• In the Organizing Mail section select Large mail
  • Select a message size for the search (click Choose to change size)
  • Click OK to search and display the results

The results of your search will in the main part of the Outlook window (to return to the “normal” Outlook view, simply click on the Inbox in the folder list to the left).

Once you have made one search, you will find that there will be a new search folder shown. Click on this if you wish to make the same search again.

Now you can view and delete the larger emails as you wish. Large emails will generally have attachments and it is those that makeup the large size.

Tidy the Sent Items

The other large folder will be your Sent Items folder, and it’s easy to forget this.  You can browse through this in exactly the same way as the Inbox – viewing items by Date or by Size and deleting as required.

The same rules apply – do you really need to keep email you have sent that is several years old ?

The Deleted Items Folder

Whenever you delete an email,  a contact, or a calendar item in Outlook it will be moved to the Deleted Items folder. There it will sit, still available, and still taking up space in your mailbox.

This is useful WHILE you are clearing out your mailbox since if you make a mistake and delete something accidentally, you can still retrieve it from the Deleted Items folder. Open the folder, RIGHT-click on the item you wish to restore, select Move, then Other Folder, then select the folder you want to move the item back into (e.g. Inbox).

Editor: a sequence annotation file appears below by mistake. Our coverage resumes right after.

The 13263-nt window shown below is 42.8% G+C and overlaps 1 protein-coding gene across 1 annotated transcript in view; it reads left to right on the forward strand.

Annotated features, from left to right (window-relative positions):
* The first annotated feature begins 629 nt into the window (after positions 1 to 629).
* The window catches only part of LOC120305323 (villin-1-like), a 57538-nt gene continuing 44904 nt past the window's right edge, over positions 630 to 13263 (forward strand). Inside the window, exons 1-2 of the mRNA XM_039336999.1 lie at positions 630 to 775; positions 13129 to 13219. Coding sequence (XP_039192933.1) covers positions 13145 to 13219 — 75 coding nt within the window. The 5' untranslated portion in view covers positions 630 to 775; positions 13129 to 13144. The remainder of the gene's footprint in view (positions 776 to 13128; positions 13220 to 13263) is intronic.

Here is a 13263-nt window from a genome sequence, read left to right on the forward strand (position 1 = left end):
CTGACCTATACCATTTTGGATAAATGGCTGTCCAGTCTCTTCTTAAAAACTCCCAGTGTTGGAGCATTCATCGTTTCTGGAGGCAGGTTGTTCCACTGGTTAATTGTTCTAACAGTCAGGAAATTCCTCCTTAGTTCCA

However, when you are finished clearing out your mailbox you must also EMPTY the Deleted Items folder, otherwise all your work to reduce the mailbox size will have been wasted.

To do this, RIGHT-click the mouse on Deleted Items then select Empty Folder.

The Trash Folder

If your email account is connected to an Apple device (e.g. iPhone) as well as Outlook, then you may also have a Trash folder. This where items deleted on the Apple device will go. You should empty this folder too.

Keeping Your Mailbox Tidy

Now that your mailbox has been tidied up it will be easier to manage if you can keep it that way. By far the most effective way to do this is to delete unwanted messages as they come in. If you receive an email that you don’t need then delete it right away – don’t wait.

And once a month, look through recent messages and delete those you don’t need to keep. It’s easier to do this as you go along.

And remember to empty the Deleted Items folder regularly.

Author: Plus1Support

Owner of Plus 1 Computing - IT services for businesses and home users